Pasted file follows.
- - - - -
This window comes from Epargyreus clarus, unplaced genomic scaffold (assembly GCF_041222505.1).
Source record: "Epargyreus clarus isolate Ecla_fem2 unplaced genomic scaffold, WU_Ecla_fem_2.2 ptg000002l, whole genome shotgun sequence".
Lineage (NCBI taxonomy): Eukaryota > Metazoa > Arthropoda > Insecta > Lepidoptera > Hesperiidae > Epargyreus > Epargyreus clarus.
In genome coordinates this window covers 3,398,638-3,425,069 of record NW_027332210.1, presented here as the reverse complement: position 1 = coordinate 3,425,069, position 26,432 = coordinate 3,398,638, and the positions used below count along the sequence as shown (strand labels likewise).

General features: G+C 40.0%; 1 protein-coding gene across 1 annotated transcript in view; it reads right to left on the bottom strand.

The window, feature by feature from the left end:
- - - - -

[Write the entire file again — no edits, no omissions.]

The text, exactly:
This window comes from Epargyreus clarus, unplaced genomic scaffold (assembly GCF_041222505.1).
Source record: "Epargyreus clarus isolate Ecla_fem2 unplaced genomic scaffold, WU_Ecla_fem_2.2 ptg000002l, whole genome shotgun sequence".
Lineage (NCBI taxonomy): Eukaryota > Metazoa > Arthropoda > Insecta > Lepidoptera > Hesperiidae > Epargyreus > Epargyreus clarus.
In genome coordinates this window covers 3,398,638-3,425,069 of record NW_027332210.1, presented here as the reverse complement: position 1 = coordinate 3,425,069, position 26,432 = coordinate 3,398,638, and the positions used below count along the sequence as shown (strand labels likewise).

General features: G+C 40.0%; 1 protein-coding gene across 1 annotated transcript in view; it reads right to left on the bottom strand.

The window, feature by feature from the left end: